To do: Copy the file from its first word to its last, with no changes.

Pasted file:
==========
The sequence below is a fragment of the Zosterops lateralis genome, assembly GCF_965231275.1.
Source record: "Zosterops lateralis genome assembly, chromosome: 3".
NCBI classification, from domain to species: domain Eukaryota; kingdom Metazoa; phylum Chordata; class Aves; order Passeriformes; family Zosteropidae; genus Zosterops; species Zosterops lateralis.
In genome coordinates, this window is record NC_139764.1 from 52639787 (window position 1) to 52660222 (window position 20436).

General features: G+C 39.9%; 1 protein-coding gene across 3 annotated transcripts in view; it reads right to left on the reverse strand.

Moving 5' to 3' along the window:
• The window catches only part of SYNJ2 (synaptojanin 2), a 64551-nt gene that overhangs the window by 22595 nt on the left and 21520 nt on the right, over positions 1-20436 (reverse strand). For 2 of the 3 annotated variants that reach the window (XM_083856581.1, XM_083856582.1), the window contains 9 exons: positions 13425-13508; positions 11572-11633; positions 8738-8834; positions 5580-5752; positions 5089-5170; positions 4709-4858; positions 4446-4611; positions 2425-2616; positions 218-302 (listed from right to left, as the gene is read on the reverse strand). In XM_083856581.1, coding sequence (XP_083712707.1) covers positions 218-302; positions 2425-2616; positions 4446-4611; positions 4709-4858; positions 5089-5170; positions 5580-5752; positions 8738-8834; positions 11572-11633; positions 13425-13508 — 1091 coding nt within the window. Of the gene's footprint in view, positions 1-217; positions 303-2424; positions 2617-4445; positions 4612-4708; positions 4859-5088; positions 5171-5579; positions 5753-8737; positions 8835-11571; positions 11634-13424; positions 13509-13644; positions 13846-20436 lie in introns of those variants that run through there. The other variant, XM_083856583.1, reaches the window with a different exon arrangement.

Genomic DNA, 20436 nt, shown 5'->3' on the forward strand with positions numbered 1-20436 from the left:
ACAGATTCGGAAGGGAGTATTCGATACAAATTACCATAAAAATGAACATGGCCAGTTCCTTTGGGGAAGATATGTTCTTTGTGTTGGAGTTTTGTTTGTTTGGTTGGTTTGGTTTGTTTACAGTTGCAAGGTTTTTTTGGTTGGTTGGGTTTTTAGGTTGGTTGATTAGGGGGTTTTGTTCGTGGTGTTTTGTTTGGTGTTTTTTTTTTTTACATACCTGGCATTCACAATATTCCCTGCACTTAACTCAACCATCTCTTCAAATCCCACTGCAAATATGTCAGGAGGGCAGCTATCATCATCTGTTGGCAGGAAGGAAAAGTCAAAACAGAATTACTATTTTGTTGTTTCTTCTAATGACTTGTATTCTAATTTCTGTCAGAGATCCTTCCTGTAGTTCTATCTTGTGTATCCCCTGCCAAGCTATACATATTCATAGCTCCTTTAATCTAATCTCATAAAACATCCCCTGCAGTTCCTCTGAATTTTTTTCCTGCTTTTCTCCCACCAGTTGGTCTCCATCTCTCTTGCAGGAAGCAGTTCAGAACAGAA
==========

The sequence below is a fragment of the Zosterops lateralis genome, assembly GCF_965231275.1.
Source record: "Zosterops lateralis genome assembly, chromosome: 3".
NCBI classification, from domain to species: domain Eukaryota; kingdom Metazoa; phylum Chordata; class Aves; order Passeriformes; family Zosteropidae; genus Zosterops; species Zosterops lateralis.
In genome coordinates, this window is record NC_139764.1 from 52639787 (window position 1) to 52660222 (window position 20436).

General features: G+C 39.9%; 1 protein-coding gene across 3 annotated transcripts in view; it reads right to left on the reverse strand.

Moving 5' to 3' along the window:
• The window catches only part of SYNJ2 (synaptojanin 2), a 64551-nt gene that overhangs the window by 22595 nt on the left and 21520 nt on the right, over positions 1-20436 (reverse strand). For 2 of the 3 annotated variants that reach the window (XM_083856581.1, XM_083856582.1), the window contains 9 exons: positions 13425-13508; positions 11572-11633; positions 8738-8834; positions 5580-5752; positions 5089-5170; positions 4709-4858; positions 4446-4611; positions 2425-2616; positions 218-302 (listed from right to left, as the gene is read on the reverse strand). In XM_083856581.1, coding sequence (XP_083712707.1) covers positions 218-302; positions 2425-2616; positions 4446-4611; positions 4709-4858; positions 5089-5170; positions 5580-5752; positions 8738-8834; positions 11572-11633; positions 13425-13508 — 1091 coding nt within the window. Of the gene's footprint in view, positions 1-217; positions 303-2424; positions 2617-4445; positions 4612-4708; positions 4859-5088; positions 5171-5579; positions 5753-8737; positions 8835-11571; positions 11634-13424; positions 13509-13644; positions 13846-20436 lie in introns of those variants that run through there. The other variant, XM_083856583.1, reaches the window with a different exon arrangement.

Genomic DNA, 20436 nt, shown 5'->3' on the forward strand with positions numbered 1-20436 from the left:
ACAGATTCGGAAGGGAGTATTCGATACAAATTACCATAAAAATGAACATGGCCAGTTCCTTTGGGGAAGATATGTTCTTTGTGTTGGAGTTTTGTTTGTTTGGTTGGTTTGGTTTGTTTACAGTTGCAAGGTTTTTTTGGTTGGTTGGGTTTTTAGGTTGGTTGATTAGGGGGTTTTGTTCGTGGTGTTTTGTTTGGTGTTTTTTTTTTTTACATACCTGGCATTCACAATATTCCCTGCACTTAACTCAACCATCTCTTCAAATCCCACTGCAAATATGTCAGGAGGGCAGCTATCATCATCTGTTGGCAGGAAGGAAAAGTCAAAACAGAATTACTATTTTGTTGTTTCTTCTAATGACTTGTATTCTAATTTCTGTCAGAGATCCTTCCTGTAGTTCTATCTTGTGTATCCCCTGCCAAGCTATACATATTCATAGCTCCTTTAATCTAATCTCATAAAACATCCCCTGCAGTTCCTCTGAATTTTTTTCCTGCTTTTCTCCCACCAGTTGGTCTCCATCTCTCTTGCAGGAAGCAGTTCAGAACAGAA